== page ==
When the 11th Armoured Brigade of the British Army entered Bergen-Belsen, on the morning of 15 April 1945, they found mounds of unburied corpses and 60,000 survivors – Hungarians, Poles, Romanians, Czechs, Yugoslavs, French, Belgians and Russians (most though not all of them Jews) – all reduced to little more than skeletons and covered in lice. Many had TB and typhus. There was no sanitation in the camp and no food. The ground was ankle-deep in faeces. Over the next few weeks, 14,000 – a quarter – of those found alive died; the rest were coaxed back to life.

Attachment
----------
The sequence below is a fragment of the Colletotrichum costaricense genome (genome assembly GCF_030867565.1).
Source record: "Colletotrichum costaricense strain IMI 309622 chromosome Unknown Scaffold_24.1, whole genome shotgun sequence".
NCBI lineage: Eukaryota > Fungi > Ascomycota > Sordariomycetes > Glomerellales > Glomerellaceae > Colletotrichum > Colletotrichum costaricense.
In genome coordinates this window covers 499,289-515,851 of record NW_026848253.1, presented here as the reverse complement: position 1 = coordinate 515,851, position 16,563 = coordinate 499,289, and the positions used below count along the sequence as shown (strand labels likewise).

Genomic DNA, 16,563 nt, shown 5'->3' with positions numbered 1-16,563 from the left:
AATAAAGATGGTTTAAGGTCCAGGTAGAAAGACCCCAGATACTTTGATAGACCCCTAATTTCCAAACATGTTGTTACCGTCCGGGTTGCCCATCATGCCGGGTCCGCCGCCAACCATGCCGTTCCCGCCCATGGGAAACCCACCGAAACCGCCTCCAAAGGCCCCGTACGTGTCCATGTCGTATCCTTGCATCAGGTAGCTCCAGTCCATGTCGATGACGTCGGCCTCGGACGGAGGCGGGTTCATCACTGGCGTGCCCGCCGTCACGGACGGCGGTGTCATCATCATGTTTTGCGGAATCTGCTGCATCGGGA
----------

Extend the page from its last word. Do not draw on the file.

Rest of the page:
For over fifty years after the liberation of the camp, the performance of the British medical teams in saving these sick and desperate people was widely celebrated as an epic success story. Much was said and written about the imagination and efficiency of the British doctors, nurses and Red Cross